Rumor has it…
Over the last month, most rumors about the new EMU football offensive coordinator have included one of two names: Stan Parrish and Erik Campbell. Each makes sense in a certain way, but each also presents some problems.
The more familiar name for most EMU fans is Stan Parrish. After playing defensive back at Heidelberg College in the 1960s, Parrish began his coaching career in 1969 at Wyndham High School, near Akron, Ohio. Notable stops on his 43-year coaching career include Marshall (in 1984 he coached them to their first winning season in more than two decades), Kansas State (from 1986 to 1988, they went 2-30-1), Michigan (1996-2001, including the 1997 national championship season; offensive coordinator his last two years), Tampa Bay (quarterbacks coach during their 2002 Super Bowl championship season), and Ball State (successful as Brady Hoke’s offensive coordinator, but unsuccessful as head coach). Parrish was most recently spotted in 2011 working as a volunteer quarterbacks coach for Siena Heights. (Yes, the same Siena Heights.)
Why Parrish makes sense
There’s the Lloyd Carr-Michigan connection. I’m tired of it, and I think EMU would be better off without it, but it’s a fact. Parrish did coach for Carr. He’s got six years of experience as an offensive coordinator, 13 years as a head coach, a college football national championship, and a Super Bowl championship on his resume. It would be a big step up from quarterbacks coach at Siena Heights to offensive coordinator at EMU.
Why Parrish doesn’t make sense
He’s 66. After being fired from Ball State — his second failure as a head coach — he was working as a volunteer quarterbacks coach at Siena Heights, which specifically carried no recruiting duties. Parrish might not have any desire to return to Division I coaching, and after a more than 40-year coaching career, he might consider himself retired. Would Parrish really want to return to the craziness of a full-time Division I coaching job, with the long hours and travel that entails?
Erik Campbell is probably less familiar to Ypsilantians. Campbell played at Michigan for Bo Schembechler in the mid-1980s. His freshman year he played safety, as sophomore he moved to wide receiver (also returning punts), and for his junior and senior years he returned to the secondary. Campbell began his coaching career as a graduate assistant at Michigan in 1988 before moving on as a running backs coach at Navy, Ball State, and then Syracuse. In 1995 he returned to Michigan, where he coached wide receivers and punt returners, and served as assistant head coach from 2003 through 2007, when incoming head coach Rich Rodriguez fired all the assistants. Campbell was quickly hired as wide receivers coach at Iowa. A year ago, after Ken O’Keefe was fired as Iowa’s offensive coordinator after 12 seasons, amidst complaints about his predictable play-calling (see, it happens elsewhere too!), Campbell was rumored to be under consideration for the job, but instead they hired the very-experienced Greg Davis,1 and he remained Iowa’s wide receivers coach until a few days ago.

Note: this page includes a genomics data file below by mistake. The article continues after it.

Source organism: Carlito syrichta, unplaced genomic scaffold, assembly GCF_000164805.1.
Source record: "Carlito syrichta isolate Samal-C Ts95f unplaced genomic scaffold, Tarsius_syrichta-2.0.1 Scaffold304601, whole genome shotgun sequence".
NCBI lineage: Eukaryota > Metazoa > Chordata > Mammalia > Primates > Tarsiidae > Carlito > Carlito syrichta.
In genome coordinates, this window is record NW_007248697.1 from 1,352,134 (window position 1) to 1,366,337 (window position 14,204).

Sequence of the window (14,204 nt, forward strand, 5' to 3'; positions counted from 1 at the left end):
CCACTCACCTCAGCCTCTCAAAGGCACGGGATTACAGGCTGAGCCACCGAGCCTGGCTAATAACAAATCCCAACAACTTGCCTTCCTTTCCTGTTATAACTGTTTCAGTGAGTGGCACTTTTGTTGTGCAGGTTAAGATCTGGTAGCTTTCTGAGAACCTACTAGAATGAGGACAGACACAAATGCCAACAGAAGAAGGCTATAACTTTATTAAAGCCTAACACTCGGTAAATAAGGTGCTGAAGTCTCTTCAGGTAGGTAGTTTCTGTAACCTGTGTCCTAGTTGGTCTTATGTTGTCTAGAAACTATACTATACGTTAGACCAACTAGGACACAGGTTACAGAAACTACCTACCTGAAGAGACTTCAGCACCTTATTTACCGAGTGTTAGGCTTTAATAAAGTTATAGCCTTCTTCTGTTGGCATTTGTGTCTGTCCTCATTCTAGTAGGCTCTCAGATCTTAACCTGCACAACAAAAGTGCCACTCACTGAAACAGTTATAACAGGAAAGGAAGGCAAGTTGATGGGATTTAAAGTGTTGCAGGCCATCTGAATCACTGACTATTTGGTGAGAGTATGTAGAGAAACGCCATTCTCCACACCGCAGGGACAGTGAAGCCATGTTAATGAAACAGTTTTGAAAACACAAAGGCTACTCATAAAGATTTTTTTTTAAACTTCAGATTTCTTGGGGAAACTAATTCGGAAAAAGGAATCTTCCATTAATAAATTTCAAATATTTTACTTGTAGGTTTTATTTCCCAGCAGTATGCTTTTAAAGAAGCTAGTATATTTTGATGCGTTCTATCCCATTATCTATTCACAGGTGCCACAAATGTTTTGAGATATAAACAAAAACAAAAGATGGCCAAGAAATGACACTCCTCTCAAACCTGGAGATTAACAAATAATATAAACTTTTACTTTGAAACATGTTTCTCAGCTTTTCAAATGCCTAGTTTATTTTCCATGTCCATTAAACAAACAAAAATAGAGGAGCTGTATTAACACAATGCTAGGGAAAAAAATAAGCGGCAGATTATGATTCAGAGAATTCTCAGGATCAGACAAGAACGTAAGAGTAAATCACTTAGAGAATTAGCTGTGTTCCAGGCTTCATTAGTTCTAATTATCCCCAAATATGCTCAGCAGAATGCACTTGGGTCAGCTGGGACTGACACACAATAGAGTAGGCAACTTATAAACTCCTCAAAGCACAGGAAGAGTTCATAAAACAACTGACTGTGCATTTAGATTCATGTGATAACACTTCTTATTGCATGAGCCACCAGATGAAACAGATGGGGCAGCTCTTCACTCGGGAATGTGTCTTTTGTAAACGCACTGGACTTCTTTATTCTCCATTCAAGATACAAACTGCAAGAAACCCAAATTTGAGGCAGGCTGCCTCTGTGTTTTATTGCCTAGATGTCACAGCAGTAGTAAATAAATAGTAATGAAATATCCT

Why Campbell makes sense
Campbell is 46, and he wants to move up in the coaching ranks. He was in the mix for the job a year ago at Iowa, but was passed over in favor of the vastly more experienced Greg Davis. If he’s going to become an offensive coordinator any time soon, he may need to go to a smaller program. Also, not only is he a Michigan man who has the Lloyd Carr connection, he was actually on staff in Ann Arbor at the same time as Ron English.
Why Campbell doesn’t make sense
Money. In 2012, his salary as Iowa’s wide receivers coach was just over $250,000. Ken Karcher made about half that ($120,000 in 2010), and Phil Snow — by far the highest-paid MAC assistant coach — makes about $212,000. Campbell would certainly have to take a pay cut to come to EMU, probably a significant one. Given that he has no prior OC experience, I can’t imagine that EMU would offer more than $120,000, and he’d probably be closer to $100,000. Would he take that kind of pay cut, particularly given…
Pressure. 2013 is the fifth year of Ron English’s five-year contract at EMU. The university has invested heavily in the football program over the last few years, both in terms of money (e.g., The Bubble) and political capital. If the team doesn’t produce wins in 2013, Ron English will be gone, and all his assistants with him. Would Campbell be willing to take a 50%+ pay cut for a possible one-and-done situation?
We’ll know soon
Word has reached us that the football team has been called in for a team meeting this Sunday evening. Rumors had previously suggested that the new offensive coordinator was selected a few weeks ago and would be introduced shortly after the first of the year. I can put one and one together just as well as the next guy. In all likelihood, the new offensive coordinator will be introduced to the team this Sunday night, and announced publicly later Sunday night or some time Monday.
Personally, I find both of these men somewhat less than thrilling. Although the name would be new, and the play-calling might be somewhat improved, either one would probably represent a continuation of the same uninspiring style of offense we’ve seen the last four years, the style of offense for which Lloyd Carr’s later Michigan teams were rightly criticized. This is an offense that got Carr pushed out at Michigan, and Ron English seems determined to follow the same path at EMU.
- Greg Davis was an unsuccessful head coach at Tulane for four years, followed by two decades as offensive coordinator, first at Arkansas, then Georgia, then North Carolina, and then a dozen years at Texas. [↩]